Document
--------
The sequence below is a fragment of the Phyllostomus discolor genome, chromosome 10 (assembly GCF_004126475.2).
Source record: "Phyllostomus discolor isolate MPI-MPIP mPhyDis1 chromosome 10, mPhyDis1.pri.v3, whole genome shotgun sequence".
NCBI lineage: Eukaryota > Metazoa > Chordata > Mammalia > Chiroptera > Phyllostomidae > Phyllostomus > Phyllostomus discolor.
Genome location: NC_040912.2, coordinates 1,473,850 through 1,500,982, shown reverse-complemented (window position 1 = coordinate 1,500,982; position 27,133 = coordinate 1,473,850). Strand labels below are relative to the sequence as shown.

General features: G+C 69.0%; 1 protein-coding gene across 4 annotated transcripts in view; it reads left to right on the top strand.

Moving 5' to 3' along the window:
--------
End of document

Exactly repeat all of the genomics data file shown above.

The sequence below is a fragment of the Phyllostomus discolor genome, chromosome 10 (assembly GCF_004126475.2).
Source record: "Phyllostomus discolor isolate MPI-MPIP mPhyDis1 chromosome 10, mPhyDis1.pri.v3, whole genome shotgun sequence".
NCBI lineage: Eukaryota > Metazoa > Chordata > Mammalia > Chiroptera > Phyllostomidae > Phyllostomus > Phyllostomus discolor.
Genome location: NC_040912.2, coordinates 1,473,850 through 1,500,982, shown reverse-complemented (window position 1 = coordinate 1,500,982; position 27,133 = coordinate 1,473,850). Strand labels below are relative to the sequence as shown.

General features: G+C 69.0%; 1 protein-coding gene across 4 annotated transcripts in view; it reads left to right on the top strand.

Moving 5' to 3' along the window: